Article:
What better way to immerse yourself in the unmatched rough-and-tumble history of Virginia City than staying in an 1800s era bed and breakfast? At the Cobb Mansion Bed & Breakfast, visitors can expect to find over-the-top comfortable private accomodations, paired with immaculate historic renovation. Book a nights stay in the Mark Twain or Julia Bulette-themed rooms, and spend the weekend basking in the era-specific architectural features and amenities this unique luxury bed and breakfast swiftly offers.
A LITTLE HISTORY
This stunning victorian home was originally owned and built by Herman J. Harris, who purchased the land after most of Virginia City was burned to the ground during the 1875 fire. Listed on historical records as a “Tobacconist”, Harris owned a prominent cigar shop in Virginia City, and raised his family in this home. He lived here until 1833, when William Cobb purchased the home, in the middle of The Great Depression. Though hard to believe when visiting the Cobb Mansion today, he purchased the home for a mere $300. The Cobb Family did the same as the Harris’, raising a family over the span of several decades, until it changed hands again and was eventually sold to Connie Carlson in the 1970s.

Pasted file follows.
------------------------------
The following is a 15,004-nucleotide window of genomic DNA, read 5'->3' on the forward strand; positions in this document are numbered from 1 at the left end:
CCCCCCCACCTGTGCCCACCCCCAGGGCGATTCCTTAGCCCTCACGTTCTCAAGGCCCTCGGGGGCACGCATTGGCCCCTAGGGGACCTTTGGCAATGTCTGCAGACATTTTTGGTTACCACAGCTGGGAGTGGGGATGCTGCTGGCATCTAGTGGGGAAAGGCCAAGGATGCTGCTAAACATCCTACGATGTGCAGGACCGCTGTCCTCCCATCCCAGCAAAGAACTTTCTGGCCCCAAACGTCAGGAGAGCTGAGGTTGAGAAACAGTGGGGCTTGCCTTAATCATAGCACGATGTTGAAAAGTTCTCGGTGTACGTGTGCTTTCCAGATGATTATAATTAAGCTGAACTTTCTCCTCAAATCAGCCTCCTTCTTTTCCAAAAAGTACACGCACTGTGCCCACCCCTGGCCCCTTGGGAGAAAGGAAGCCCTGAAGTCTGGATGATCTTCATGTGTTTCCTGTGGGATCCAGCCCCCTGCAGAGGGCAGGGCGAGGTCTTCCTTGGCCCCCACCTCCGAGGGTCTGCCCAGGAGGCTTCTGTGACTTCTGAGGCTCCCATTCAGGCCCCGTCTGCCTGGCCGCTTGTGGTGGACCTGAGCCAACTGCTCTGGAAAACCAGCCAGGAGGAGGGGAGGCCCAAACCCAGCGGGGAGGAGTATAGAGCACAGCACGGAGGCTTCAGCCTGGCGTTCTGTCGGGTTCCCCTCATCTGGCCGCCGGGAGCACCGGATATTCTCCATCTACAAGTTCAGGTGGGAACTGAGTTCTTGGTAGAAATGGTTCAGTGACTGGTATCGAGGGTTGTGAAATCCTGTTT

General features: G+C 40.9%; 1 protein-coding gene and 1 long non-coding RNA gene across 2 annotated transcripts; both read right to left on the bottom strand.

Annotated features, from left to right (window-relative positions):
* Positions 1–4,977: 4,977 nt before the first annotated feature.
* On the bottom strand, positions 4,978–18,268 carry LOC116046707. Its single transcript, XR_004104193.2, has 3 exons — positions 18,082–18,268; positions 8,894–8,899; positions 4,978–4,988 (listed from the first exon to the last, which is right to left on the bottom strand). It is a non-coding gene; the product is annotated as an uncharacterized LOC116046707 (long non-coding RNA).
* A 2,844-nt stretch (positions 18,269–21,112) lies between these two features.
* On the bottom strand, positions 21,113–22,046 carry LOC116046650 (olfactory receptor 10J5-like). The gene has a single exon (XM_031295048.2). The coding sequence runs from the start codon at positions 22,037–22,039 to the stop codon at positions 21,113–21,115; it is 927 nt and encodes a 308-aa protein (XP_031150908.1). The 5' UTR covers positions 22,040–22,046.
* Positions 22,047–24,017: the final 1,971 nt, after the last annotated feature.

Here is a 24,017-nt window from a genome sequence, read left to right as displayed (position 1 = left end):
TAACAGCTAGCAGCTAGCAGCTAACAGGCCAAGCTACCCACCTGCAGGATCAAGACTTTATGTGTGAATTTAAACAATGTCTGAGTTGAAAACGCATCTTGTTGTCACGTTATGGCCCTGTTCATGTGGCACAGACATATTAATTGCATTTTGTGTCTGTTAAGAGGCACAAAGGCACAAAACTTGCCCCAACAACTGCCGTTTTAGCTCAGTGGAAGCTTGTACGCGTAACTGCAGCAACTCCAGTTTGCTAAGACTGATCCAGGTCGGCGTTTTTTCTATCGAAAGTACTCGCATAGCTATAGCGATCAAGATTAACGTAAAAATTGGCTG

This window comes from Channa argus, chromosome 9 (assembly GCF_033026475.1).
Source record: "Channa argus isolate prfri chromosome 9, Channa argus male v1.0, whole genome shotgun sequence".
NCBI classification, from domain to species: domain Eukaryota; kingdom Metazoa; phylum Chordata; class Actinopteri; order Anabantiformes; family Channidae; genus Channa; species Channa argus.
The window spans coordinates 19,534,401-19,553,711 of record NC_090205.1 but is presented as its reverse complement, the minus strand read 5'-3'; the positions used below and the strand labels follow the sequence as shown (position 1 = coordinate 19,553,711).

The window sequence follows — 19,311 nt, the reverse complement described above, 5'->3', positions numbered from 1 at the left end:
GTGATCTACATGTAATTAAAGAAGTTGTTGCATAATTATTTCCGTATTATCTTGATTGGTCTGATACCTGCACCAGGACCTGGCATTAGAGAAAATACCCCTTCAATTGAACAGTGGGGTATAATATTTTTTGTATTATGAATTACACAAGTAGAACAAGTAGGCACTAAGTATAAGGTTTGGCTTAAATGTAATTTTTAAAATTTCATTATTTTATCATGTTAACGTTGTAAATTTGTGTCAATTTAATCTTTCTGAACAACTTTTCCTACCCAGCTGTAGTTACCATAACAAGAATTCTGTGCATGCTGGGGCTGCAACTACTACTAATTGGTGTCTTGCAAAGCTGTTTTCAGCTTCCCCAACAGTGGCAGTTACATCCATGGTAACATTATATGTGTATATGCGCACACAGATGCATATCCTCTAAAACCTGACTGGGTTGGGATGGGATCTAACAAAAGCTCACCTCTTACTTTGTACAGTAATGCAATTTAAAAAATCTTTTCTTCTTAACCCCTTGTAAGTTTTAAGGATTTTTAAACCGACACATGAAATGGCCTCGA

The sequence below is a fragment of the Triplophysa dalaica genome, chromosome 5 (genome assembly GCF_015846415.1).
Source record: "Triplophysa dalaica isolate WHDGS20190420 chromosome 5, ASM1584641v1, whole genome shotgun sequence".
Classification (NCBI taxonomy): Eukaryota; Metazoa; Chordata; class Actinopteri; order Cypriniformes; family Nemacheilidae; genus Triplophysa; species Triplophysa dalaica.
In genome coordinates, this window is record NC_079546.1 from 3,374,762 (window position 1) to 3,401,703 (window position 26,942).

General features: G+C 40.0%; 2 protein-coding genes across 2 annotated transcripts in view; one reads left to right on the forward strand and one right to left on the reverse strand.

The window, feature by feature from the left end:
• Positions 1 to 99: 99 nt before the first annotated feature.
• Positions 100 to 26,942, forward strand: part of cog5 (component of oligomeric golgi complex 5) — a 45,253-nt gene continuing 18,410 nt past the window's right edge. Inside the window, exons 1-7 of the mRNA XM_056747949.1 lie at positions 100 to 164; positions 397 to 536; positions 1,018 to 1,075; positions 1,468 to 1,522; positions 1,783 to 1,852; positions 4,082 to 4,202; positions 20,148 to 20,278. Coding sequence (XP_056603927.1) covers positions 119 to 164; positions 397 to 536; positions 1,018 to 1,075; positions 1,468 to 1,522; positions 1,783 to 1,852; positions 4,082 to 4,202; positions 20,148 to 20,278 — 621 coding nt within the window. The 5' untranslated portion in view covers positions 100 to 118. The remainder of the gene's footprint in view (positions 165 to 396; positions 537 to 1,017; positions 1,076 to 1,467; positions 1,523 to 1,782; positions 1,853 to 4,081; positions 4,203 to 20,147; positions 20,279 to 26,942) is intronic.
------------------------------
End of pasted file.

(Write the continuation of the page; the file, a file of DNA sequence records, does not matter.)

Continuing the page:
Connie, who also operates the Silver Queen in Virginia City, owned the Cobb Mansion for 26 years before selling it to Paul Yandre and Jeff Teague in 2004. The property was in great condition considering it had been a functioning home for over 100 years, but Yandre and Teauge are responsible for remodeling the home as a functional yet historically perfect bed and breakfast. Here’s the funny part: they recently retired, and sold the property BACK to Connie!
STAYING AT THE COBB MANSION TODAY
Today, the Cobb Mansion boasts a foyer, formal parlor, family parlor, formal dining room, kitchen, butler’s pantry, six bedrooms, seven bathrooms and an office. Hardwood and marble floors are throughout the house as well as period tiled bathrooms. A working wood cookstove is in the kitchen, as well as an “Aga” range from England and “Shaw & Co.” 1897 porcelain sinks. The Butler’s Pantry features a “Mini Aga”, as well as another 1897 porcelain sink.
The family parlor still has its original wainscot paneling and the formal parlor has an impressive Victorian fireplace and Tiffany-style panel over the mantel. The original mahogany stair railing welcomes the visitor to the upper floors where the Harris Suite, Carlson Room, and Beebe Clegg Room are located. The Julia Bulette room is located on the first floor, and recommended for those who have difficulty with stairs.
RATES AND RESERVATIONS
For more detailed information on availability, pricing, and how to reserve your room in this historic hotel, dial 775-847-9006 or visit cobbmansion.com.